Notre Dame on fire ...
Trevin Wax is a book publisher (Lifeway Christian Resources) and the author of a new book, This is Our Time: Everyday Myths in Light of the Gospel. Here are edited excerpts of an interview in front of students at Patrick Henry College. (For more from this interview, see “Millennial mission” and “Battering the gates.”)
Our hearts are restless until they find their rest in God, Augustine said. How can pastors when preaching use that insight?
Pastors should explain that God put something deep inside of us, the longing for significance, transcendence: A pastor has to connect with that longing for identity while challenging the lies of our culture about how identity is shaped: They need to figure out a way to show how the gospel tells a better story than our culture does.
How often do pastors succeed in that attempt?
Some pastors connect well with the longing but don’t necessarily challenge it, so people can just feel affirmed in whatever path they already feel they’re on: They’ve had a good pep talk for their own spiritual journey. Other pastors see the problem with that, rail against it, and emphasize obedience to God over obedience to your own desires. We need pastors discerning enough to see the longing behind the assumption.
They are preaching to people carrying a heavy burden.
The gospel should come as a relief to people who are exhausted in trying to have their best life now, people who feel guilty because they’re responsible for their own happiness and haven’t achieved it. They’re trying to be forward-thinking, so they look deeper and deeper inside themselves wondering how they’re going to find salvation. The gospel should be freeing to people like that.
Let’s say a pastor understands the importance of marriage, understands that cohabiting is not the same as marriage, and wants to influence the millennial members of his congregation, many of whom are cohabiting. How should he reason with them?
A pastor needs to understand why the couple is cohabiting, why they think this is the best way forward before getting married. It’s usually not simply defiance—I’m going to sin against God and I don’t care what God says—but going the cultural route and winding up in these situations. The pastor needs to understand their reasoning: Is it a hesitation to get married because of past brokenness? Then he needs to explain that God forbids this because this is sin against Him and also ourselves: Let me show you how the gospel’s vision of marriage is better than this. We need to show how cohabitation is a false vision of marriage.
You’ve learned from Tim Keller.
He speaks of cohabitation as a consumerist understanding of marriage, a pseudo-marriage in which a man and woman are not truly covenanted. You’re willing to give your body to someone but not the rest of you. The hesitation to get married can also come across as, I’ll see if there’s a better option available. Should I limit my choices now? In that mindset, you’re always on trial. Compare that to the beauty of a covenantal relationship that rests upon the solidness of a vow that’s meant to be taken seriously, till death do we part. Pastors need to be able to say with authority, “Thus says the Lord,” and along with that to say, “God wants your joy. He wants what is ultimately best for you. Look and see how God’s way answers those deeper longings.”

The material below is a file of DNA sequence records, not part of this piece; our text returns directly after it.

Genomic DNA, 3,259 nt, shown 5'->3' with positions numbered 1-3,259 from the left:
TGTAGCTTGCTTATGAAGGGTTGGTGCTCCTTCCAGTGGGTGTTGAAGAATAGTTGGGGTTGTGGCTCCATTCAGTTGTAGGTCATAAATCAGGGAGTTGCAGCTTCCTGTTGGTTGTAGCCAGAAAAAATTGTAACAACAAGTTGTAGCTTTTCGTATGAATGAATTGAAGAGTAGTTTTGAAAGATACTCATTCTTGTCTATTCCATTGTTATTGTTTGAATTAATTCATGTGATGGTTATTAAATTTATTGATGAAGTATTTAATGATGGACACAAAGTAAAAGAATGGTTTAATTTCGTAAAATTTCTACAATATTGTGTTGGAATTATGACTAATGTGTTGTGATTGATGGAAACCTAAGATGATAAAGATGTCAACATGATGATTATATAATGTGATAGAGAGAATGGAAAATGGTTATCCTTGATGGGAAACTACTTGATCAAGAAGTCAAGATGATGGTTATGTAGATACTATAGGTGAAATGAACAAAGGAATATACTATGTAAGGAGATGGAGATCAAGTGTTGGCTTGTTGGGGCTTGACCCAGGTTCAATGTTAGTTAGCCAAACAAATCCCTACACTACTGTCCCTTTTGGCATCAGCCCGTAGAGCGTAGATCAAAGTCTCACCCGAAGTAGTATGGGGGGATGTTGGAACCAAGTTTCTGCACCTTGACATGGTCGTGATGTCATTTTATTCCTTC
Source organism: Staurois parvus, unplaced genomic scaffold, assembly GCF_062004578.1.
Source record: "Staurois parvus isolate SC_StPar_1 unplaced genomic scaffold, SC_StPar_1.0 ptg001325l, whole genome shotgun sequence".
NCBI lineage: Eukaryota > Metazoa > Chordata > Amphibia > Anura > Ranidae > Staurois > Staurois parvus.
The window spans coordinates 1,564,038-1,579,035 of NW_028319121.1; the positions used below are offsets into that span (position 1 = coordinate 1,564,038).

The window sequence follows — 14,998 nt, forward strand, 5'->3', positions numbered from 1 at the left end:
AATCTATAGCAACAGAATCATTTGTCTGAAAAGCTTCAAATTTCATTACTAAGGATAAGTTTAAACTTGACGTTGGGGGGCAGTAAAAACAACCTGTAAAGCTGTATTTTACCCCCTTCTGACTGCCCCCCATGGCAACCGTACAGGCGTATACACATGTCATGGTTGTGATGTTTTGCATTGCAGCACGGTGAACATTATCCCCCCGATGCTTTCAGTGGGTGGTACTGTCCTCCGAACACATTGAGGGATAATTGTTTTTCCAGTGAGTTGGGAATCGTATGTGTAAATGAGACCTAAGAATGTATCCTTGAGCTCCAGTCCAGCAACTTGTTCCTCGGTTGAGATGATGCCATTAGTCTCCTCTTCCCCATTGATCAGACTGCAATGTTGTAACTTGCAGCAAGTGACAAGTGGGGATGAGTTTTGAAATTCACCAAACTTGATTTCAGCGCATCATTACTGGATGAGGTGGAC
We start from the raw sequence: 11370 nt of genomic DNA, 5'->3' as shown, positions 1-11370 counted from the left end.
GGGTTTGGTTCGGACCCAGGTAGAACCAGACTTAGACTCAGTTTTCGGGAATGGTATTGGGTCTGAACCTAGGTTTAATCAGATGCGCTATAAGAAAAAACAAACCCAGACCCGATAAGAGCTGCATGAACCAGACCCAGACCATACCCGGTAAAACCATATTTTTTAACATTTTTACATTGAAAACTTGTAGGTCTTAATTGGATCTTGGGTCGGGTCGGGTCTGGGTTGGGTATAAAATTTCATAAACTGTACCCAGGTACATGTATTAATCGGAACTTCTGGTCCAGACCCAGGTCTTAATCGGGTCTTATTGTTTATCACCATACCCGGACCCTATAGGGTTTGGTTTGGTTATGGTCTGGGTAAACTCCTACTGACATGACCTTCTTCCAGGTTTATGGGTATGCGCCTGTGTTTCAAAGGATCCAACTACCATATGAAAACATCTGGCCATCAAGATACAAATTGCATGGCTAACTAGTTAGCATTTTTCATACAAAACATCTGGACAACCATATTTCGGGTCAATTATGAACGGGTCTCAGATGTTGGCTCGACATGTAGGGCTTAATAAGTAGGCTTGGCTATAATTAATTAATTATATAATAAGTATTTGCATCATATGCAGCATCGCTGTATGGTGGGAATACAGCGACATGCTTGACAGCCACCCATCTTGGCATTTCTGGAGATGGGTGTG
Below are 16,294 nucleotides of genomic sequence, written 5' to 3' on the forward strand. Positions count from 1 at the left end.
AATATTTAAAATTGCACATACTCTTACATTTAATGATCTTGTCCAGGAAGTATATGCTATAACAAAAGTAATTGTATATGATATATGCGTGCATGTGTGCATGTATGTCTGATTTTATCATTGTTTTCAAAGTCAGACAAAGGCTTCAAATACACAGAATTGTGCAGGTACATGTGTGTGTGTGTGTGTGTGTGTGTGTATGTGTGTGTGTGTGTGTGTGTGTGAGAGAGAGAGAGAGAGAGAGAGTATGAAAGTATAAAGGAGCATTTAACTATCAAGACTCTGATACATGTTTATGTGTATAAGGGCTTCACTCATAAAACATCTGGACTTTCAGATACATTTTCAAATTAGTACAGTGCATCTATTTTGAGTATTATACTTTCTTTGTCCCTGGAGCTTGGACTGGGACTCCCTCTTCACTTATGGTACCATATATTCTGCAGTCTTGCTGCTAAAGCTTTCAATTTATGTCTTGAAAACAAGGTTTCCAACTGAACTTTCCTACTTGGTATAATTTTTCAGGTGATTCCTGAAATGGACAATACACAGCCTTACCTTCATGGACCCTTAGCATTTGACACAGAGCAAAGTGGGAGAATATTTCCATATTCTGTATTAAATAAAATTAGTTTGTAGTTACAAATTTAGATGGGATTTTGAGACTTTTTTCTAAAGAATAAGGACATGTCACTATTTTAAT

With the LGBT population, should we also recognize the longing and then show how that that longing can be much better satisfied by following the Bible and trusting God?
This is complicated because identity is now so wrapped up with sexual attraction. We as Christians can step back, say certain things about the Christian perspective on sex outside of the marriage covenant, but people in our society are less and less able even to have the moral imagination to think of it that way. They think of sex not as behavioral but as my deepest feelings of who I am inside. It is more and more difficult for people in the LGBT community to see disagreement with homosexual behavior as anything less than an assault on their very person, because they see this as so integral to who they are.
Evangelicals sometimes look for guidance in Christian books. You’ve been in Christian publishing for 6 ½ years, but with a denominational publishing house rather than one owned by a secular commercial publisher. As that last situation becomes more common, what might we expect?
There would be pressure to sell a book regardless of whether it lines up with foundational beliefs. One team right now can be rock-solid, but five years from now with the change of a few team members, it could be completely different. So it’s important to recognize that a publishing name trusted in the past as delivering content within a Biblical worldview may not do that from now on. Theological confessions don’t necessarily stop publishing houses from drifting either, so I don’t want to overstate the benefit of a confessional identity. You actually have to believe the confession, and the team has to decide to hold to it, but at least some guardrails are in place.